Glaucoma typically gets more severe over time, so getting an early diagnosis can help slow progression. However, some forms of glaucoma are difficult to detect in their earlier stages.

Glaucoma typically develops slowly. You might not notice any symptoms at first. There are also several types of glaucoma, and not all of them are easy to identify in their earlier stages.

Glaucoma worsens over time. It can result in blindness if left untreated. Diagnosing and treating glaucoma in its earlier stages can help slow or stop its progression.

Here’s a closer look at different types of glaucoma, including their early symptoms and treatment options.

Open-angle glaucoma is the most common form. It often develops without symptoms in its early stages.

Open-angle glaucoma rarely causes symptoms until a significant portion of optic nerve fibers is lost. At this advanced stage, you may notice a gradual loss of peripheral vision, called tunnel vision.


Treatments usually involve medication or surgical procedures.

Medications, often in the form of eye drops, can reduce fluid production in the eye or help the fluid drain better. Laser and surgical procedures can create a new drainage pathway for fluid to leave the eye.

Closed-angle glaucoma, or acute glaucoma, is a less common form. It tends to have more obvious early symptoms.

Common symptoms include:

These symptoms often come on suddenly. You may also have headaches and eye redness.


Closed-angle glaucoma is a medical emergency. It requires immediate treatment to reduce eye pressure and prevent irreversible damage to the optic nerve.

Treatment usually involves medications to lower eye pressure quickly, followed by laser treatment to create a new opening for fluid to leave the eye and prevent future attacks.

Congenital glaucoma is a rare condition that some people are born with.

Symptoms include:

  • an overflow of tears onto the face
  • involuntary twitching of the eye
  • light sensitivity

As the disease develops, there may be changes in the appearance of the eyes due to increased intraocular pressure. This can lead to cloudiness of the cornea, the front layer of the eye that’s normally clear. One or both eyes may also appear larger than usual.


Early intervention for congenital glaucoma is crucial. The main form of treatment is surgical procedures for correcting structural defects in the eye’s drainage system.

These surgeries create an artificial pathway for the fluid to drain out of the eye, thereby reducing the pressure on the optic nerve.

Normal-tension glaucoma is a unique type of glaucoma where damage to the optic nerve happens despite normal eye pressure. Most people do not notice any symptoms in the early stages.

As the disease progresses, you may experience blurred vision or difficulty seeing in low contrast situations, like driving at night.

You might also have trouble adjusting to extremely bright or low light conditions.

Some people with normal-tension glaucoma may notice symptoms related to blood vessel impairment, such as migraine headaches.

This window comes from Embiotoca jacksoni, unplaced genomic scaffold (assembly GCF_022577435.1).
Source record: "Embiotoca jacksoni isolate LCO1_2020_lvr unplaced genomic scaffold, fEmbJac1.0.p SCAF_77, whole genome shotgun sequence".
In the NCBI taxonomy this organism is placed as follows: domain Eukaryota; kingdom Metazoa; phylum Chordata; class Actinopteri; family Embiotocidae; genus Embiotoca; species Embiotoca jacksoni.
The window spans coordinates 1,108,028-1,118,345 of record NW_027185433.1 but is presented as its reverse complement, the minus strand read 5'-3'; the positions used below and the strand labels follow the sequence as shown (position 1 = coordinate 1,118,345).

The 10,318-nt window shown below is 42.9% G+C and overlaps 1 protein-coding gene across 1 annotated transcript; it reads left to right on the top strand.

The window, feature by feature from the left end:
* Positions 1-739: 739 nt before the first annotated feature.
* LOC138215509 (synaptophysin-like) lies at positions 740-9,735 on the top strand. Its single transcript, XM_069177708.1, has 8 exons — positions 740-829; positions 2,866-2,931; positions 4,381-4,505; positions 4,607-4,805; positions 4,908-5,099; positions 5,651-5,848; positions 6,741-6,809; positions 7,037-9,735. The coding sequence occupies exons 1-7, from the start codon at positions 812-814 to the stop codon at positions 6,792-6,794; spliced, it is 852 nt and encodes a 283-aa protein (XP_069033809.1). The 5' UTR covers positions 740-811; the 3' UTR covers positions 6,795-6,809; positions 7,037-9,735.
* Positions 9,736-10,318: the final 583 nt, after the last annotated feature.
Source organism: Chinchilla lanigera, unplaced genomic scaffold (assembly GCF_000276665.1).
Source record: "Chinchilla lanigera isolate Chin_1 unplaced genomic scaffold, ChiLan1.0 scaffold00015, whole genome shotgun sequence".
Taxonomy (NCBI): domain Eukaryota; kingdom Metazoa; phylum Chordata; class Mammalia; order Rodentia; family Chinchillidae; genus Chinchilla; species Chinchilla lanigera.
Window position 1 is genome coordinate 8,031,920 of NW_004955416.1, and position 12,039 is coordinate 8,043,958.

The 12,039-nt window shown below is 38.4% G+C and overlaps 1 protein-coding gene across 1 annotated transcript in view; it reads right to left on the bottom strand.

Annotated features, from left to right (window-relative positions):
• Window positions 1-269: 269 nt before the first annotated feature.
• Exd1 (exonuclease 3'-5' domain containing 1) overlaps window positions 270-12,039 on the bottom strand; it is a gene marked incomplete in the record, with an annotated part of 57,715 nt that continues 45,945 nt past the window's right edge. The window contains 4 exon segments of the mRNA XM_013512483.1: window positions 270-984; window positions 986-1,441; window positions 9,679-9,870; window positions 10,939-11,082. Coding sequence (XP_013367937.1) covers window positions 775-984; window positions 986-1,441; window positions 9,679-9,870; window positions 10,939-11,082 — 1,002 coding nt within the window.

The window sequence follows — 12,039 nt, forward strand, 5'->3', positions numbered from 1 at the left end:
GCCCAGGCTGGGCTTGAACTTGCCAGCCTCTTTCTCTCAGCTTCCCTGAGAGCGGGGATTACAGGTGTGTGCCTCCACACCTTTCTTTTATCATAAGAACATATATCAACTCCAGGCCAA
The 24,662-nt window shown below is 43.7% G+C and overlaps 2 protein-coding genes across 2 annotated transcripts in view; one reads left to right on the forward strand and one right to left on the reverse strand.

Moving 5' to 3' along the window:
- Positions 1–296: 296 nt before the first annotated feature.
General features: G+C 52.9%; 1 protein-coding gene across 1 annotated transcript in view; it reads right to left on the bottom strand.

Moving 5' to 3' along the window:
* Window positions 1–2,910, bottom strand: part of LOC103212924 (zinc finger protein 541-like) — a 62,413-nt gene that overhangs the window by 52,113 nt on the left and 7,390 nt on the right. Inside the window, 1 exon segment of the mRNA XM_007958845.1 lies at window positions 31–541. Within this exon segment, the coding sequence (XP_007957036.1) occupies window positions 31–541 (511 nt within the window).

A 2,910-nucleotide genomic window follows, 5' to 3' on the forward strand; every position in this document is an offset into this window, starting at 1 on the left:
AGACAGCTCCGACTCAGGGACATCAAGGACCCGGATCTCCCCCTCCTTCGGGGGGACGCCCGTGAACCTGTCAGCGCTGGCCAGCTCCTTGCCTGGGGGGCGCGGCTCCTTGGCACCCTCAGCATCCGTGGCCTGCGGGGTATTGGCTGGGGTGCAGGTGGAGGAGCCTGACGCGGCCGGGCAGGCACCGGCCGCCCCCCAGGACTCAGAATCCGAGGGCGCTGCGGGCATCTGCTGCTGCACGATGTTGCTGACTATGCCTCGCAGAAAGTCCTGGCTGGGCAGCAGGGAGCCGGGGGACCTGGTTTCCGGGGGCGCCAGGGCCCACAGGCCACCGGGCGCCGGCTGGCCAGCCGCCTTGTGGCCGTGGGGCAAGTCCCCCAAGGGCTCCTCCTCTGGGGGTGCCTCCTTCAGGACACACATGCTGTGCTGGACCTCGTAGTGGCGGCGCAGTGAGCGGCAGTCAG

Initial treatment typically involves regular checkups so your optometrist or ophthalmologist can see whether your condition is progressing. If it is, your eye doctor will prescribe treatment to lower your eye pressure, such as beta-blockers or alpha agonists.

In some cases, you may need laser treatment or surgery.

Early detection and treatment can significantly slow the progression of this disease, ultimately helping maintain your vision.

Secondary glaucoma is a type of glaucoma that comes as a side effect of other conditions or factors, such as:

  • an eye injury
  • inflammation
  • certain drugs, like steroids
  • advanced cases of cataracts
  • diabetes

Symptoms of secondary glaucoma may include:

  • eye redness
  • blurred vision
  • seeing multicolored halos around lights

As the disease progresses, you might experience loss of peripheral vision and difficulty with tasks like reading or climbing stairs due to impaired vision.


Treatment for secondary glaucoma usually involves addressing the underlying cause. For example, managing diabetes or discontinuing certain medications may be the first course of action.

Your treatment may also involve medications to lower the eye pressure or surgical interventions.

Here are some frequently asked questions about early stage glaucoma.

Is glaucoma treatable if caught early?

If detected early, appropriate treatment can often slow or stop the progression of glaucoma and help preserve vision.

Can you live with glaucoma for 50 years?

It’s possible to live with glaucoma for many decades. With appropriate treatment and regular monitoring, you can preserve your vision and maintain a good quality of life.

Can I lead a normal life with glaucoma?

You can lead a fulfilling life with glaucoma. While early diagnosis and treatment will help prevent further eye damage, some strategies can help make glaucoma more manageable in its later stages.

Early stage glaucoma refers to getting an early diagnosis of glaucoma before it progresses far enough to damage your eyesight.

There are different types of glaucoma. Your treatment will depend on the type, your overall health, and your risk factors.

It’s essential to have routine eye checkups so your doctor can detect any issues, including glaucoma, as early as possible.